Law School Case Brief
Yardley v. Hosp. Housekeeping Sys., LLC - 470 S.W.3d 800 (Tenn. 2015)
Workers' compensation laws necessarily interact with the State's employment laws. Tennessee recognizes the employment-at-will doctrine as the fundamental principle controlling the relationship between employers and employees. Under this doctrine, either the employer or the employee may terminate the employment relationship with or without cause. An employer's ability to make and act upon independent assessments of an employee's abilities and job performance as well as business needs is essential to the free-enterprise system. Thus, the doctrine recognizes that employers need the freedom to make their own business judgments without interference from the courts. Both job applicants and prospective employers may freely choose whether to enter into the employer-employee relationship.
Plaintiff Yardley sued the defendant Hospital Housekeeping Systems, LLC, when the company refused to hire the job applicant Yardley based on the probability that she would file a Worker’s Compensation Claim. The Supreme Court of Tennessee accepted a certified question to determine whether a job applicant has a cause of action under the Tennessee Workers' Compensation Act against a prospective employer for failure to hire if the prospective employer failed to hire the job applicant because that applicant had filed, or is likely to file, a workers' compensation claim against a previous employer.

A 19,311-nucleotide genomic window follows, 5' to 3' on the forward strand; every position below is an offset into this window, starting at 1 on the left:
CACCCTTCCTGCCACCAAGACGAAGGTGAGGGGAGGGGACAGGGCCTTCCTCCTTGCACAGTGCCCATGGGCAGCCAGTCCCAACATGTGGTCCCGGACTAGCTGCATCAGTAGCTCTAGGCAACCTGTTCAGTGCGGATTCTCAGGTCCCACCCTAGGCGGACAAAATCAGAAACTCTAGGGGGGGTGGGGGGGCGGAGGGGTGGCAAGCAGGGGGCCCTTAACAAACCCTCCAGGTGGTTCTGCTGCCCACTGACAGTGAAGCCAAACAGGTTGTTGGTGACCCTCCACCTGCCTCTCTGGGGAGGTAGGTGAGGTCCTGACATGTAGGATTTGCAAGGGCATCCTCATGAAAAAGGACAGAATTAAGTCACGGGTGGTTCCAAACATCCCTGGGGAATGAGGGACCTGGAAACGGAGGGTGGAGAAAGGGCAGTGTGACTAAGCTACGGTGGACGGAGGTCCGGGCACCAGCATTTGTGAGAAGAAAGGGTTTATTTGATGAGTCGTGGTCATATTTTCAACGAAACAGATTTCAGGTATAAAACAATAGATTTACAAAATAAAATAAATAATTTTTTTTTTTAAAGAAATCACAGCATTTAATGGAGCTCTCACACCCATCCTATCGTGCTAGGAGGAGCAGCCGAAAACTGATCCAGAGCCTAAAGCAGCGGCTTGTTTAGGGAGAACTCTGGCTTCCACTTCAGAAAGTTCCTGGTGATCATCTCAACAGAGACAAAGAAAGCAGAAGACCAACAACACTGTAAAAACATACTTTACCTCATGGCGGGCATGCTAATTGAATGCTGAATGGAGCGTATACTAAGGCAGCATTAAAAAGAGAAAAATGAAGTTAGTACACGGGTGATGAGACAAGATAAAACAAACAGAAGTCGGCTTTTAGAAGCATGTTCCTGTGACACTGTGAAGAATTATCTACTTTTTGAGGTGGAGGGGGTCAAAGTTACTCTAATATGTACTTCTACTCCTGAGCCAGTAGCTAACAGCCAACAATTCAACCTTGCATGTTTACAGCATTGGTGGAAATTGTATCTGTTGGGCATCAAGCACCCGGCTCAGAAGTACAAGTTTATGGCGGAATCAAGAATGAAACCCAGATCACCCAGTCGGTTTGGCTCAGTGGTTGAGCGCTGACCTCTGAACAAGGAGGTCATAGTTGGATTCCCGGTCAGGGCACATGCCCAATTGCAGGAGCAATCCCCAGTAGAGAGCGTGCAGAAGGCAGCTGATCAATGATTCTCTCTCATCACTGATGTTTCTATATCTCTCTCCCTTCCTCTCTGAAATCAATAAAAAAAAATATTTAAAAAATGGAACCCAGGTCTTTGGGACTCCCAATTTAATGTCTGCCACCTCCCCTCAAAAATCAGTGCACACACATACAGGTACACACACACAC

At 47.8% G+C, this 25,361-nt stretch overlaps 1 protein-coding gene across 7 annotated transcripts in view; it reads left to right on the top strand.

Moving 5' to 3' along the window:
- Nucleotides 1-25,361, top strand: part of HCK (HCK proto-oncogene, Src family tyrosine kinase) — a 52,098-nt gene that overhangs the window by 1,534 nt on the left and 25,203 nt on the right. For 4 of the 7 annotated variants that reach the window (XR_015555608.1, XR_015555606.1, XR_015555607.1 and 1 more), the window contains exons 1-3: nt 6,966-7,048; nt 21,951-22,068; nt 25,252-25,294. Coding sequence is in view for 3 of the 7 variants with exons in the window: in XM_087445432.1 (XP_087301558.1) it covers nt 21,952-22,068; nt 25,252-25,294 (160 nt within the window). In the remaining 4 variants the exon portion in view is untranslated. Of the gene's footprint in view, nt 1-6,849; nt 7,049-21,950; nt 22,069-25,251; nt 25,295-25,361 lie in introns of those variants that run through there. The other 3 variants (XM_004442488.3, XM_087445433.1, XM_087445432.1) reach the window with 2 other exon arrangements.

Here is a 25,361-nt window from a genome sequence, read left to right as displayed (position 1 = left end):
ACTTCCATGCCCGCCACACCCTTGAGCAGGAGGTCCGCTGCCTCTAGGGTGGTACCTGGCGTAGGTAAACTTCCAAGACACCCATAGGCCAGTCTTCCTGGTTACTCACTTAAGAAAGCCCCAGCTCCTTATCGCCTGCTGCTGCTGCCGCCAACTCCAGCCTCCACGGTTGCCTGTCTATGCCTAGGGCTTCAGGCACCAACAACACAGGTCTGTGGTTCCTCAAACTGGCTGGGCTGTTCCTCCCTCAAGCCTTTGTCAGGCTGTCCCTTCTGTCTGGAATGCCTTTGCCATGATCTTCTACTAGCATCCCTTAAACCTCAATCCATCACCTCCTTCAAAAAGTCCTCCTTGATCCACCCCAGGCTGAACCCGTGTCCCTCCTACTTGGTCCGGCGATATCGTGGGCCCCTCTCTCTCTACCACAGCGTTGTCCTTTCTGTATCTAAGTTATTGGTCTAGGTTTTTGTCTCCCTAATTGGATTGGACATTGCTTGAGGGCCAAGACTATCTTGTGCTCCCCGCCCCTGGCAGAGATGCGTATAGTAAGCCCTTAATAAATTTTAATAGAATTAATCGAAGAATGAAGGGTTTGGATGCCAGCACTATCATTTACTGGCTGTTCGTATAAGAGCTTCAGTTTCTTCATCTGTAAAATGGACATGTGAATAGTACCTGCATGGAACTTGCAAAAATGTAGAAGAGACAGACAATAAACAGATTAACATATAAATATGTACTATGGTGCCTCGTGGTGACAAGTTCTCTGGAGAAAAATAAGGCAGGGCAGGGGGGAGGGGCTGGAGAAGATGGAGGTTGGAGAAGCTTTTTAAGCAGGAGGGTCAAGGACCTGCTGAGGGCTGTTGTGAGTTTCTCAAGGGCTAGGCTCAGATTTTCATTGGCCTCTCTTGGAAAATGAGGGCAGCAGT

Does the job applicant have a cause of action for failure to hire under the Tennessee Workers' Compensation Act?
The Court held that a job applicant did not have a cause of action under the Tennessee Workers' Compensation Act against a prospective employer for failure to hire a job applicant because that applicant had filed, or was likely to file, a workers' compensation claim against a previous employer. -Under Tenn. Code Ann. § 50-6-102(11)(A), the job applicant was not an employee, and the Act applied to employers and employees only.
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